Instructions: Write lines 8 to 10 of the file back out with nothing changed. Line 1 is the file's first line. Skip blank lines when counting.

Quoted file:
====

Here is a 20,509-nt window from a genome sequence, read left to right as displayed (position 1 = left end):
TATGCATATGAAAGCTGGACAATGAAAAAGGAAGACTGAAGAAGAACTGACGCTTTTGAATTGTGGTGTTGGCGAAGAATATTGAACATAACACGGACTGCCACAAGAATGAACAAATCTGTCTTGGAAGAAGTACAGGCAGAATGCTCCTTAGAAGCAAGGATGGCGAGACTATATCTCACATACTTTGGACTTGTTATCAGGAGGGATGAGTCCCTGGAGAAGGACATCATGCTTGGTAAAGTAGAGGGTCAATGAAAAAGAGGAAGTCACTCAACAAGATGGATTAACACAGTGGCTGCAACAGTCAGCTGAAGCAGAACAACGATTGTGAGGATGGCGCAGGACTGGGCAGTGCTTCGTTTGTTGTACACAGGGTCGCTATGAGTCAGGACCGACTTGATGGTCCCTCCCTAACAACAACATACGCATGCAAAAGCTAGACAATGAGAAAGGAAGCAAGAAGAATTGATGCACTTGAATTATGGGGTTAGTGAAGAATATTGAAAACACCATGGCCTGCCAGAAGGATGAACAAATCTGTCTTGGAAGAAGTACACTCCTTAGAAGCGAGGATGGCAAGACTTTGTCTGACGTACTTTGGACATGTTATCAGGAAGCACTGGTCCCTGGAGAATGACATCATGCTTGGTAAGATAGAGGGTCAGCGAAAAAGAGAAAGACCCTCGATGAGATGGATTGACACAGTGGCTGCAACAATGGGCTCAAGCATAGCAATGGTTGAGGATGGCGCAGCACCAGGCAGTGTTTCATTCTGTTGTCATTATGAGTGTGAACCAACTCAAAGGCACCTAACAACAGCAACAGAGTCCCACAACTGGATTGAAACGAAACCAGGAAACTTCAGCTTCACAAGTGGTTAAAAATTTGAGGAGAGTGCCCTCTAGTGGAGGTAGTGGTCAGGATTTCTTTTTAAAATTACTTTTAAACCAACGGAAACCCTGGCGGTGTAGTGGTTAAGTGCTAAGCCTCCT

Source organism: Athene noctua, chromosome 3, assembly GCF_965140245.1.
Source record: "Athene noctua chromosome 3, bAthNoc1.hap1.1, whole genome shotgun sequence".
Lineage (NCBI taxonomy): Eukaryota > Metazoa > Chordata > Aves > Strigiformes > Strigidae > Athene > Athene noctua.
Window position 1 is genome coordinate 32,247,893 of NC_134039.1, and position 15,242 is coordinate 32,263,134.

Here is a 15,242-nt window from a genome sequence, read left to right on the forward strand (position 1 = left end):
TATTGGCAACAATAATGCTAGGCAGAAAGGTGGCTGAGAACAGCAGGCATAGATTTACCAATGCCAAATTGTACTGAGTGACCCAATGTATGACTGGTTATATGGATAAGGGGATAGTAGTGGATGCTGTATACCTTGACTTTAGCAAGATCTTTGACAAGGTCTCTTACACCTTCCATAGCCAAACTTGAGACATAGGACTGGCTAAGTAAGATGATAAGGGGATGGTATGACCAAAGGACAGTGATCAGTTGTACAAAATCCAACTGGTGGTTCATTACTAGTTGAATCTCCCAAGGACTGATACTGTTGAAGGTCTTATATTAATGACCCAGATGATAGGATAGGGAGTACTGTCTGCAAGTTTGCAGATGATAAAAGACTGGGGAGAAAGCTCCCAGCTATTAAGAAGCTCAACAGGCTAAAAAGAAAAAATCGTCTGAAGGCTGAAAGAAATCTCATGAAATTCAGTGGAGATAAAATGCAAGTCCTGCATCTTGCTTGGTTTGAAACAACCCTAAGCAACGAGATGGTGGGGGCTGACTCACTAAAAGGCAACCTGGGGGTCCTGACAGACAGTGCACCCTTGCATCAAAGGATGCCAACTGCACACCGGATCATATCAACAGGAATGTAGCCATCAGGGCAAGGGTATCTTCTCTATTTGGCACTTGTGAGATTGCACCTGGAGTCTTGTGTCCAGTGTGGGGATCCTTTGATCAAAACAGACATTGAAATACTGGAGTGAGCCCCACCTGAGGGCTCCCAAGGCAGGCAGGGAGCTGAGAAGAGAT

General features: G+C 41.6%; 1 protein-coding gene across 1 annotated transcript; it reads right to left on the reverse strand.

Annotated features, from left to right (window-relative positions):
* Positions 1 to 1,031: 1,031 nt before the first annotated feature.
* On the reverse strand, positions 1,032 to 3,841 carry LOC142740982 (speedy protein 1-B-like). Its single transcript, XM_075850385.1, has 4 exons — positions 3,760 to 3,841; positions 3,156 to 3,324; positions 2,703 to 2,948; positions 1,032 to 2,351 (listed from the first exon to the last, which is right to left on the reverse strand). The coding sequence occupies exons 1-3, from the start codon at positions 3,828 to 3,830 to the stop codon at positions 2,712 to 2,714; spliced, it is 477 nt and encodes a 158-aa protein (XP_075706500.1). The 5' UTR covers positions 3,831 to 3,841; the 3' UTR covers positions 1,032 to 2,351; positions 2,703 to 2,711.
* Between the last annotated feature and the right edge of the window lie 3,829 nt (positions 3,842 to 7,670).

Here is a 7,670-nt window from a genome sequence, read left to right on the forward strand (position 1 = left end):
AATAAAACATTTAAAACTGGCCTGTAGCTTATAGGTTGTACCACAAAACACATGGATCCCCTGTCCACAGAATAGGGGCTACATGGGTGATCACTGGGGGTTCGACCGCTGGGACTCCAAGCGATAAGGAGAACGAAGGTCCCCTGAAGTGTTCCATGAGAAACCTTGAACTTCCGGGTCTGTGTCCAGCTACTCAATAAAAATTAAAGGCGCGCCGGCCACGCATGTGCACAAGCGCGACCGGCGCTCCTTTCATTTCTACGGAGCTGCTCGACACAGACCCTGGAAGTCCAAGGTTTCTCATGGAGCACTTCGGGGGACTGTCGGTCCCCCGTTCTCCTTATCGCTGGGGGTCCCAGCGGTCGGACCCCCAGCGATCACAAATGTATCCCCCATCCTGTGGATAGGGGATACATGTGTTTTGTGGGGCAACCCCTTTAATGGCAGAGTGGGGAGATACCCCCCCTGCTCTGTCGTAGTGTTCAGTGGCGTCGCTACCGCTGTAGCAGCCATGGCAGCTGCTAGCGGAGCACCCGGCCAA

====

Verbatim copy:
TATTGGCAACAATAATGCTAGGCAGAAAGGTGGCTGAGAACAGCAGGCATAGATTTACCAATGCCAAATTGTACTGAGTGACCCAATGTATGACTGGTTATATGGATAAGGGGATAGTAGTGGATGCTGTATACCTTGACTTTAGCAAGATCTTTGACAAGGTCTCTTACACCTTCCATAGCCAAACTTGAGACATAGGACTGGCTAAGTAAGATGATAAGGGGATGGTATGACCAAAGGACAGTGATCAGTTGTACAAAATCCAACTGGTGGTTCATTACTAGTTGAATCTCCCAAGGACTGATACTGTTGAAGGTCTTATATTAATGACCCAGATGATAGGATAGGGAGTACTGTCTGCAAGTTTGCAGATGATAAAAGACTGGGGAGAAAGCTCCCAGCTATTAAGAAGCTCAACAGGCTAAAAAGAAAAAATCGTCTGAAGGCTGAAAGAAATCTCATGAAATTCAGTGGAGATAAAATGCAAGTCCTGCATCTTGCTTGGTTTGAAACAACCCTAAGCAACGAGATGGTGGGGGCTGACTCACTAAAAGGCAACCTGGGGGTCCTGACAGACAGTGCACCCTTGCATCAAAGGATGCCAACTGCACACCGGATCATATCAACAGGAATGTAGCCATCAGGGCAAGGGTATCTTCTCTATTTGGCACTTGTGAGATTGCACCTGGAGTCTTGTGTCCAGTGTGGGGATCCTTTGATCAAAACAGACATTGAAATACTGGAGTGAGCCCCACCTGAGGGCTCCCAAGGCAGGCAGGGAGCTGAGAAGAGAT

General features: G+C 41.6%; 1 protein-coding gene across 1 annotated transcript; it reads right to left on the reverse strand.

Annotated features, from left to right (window-relative positions):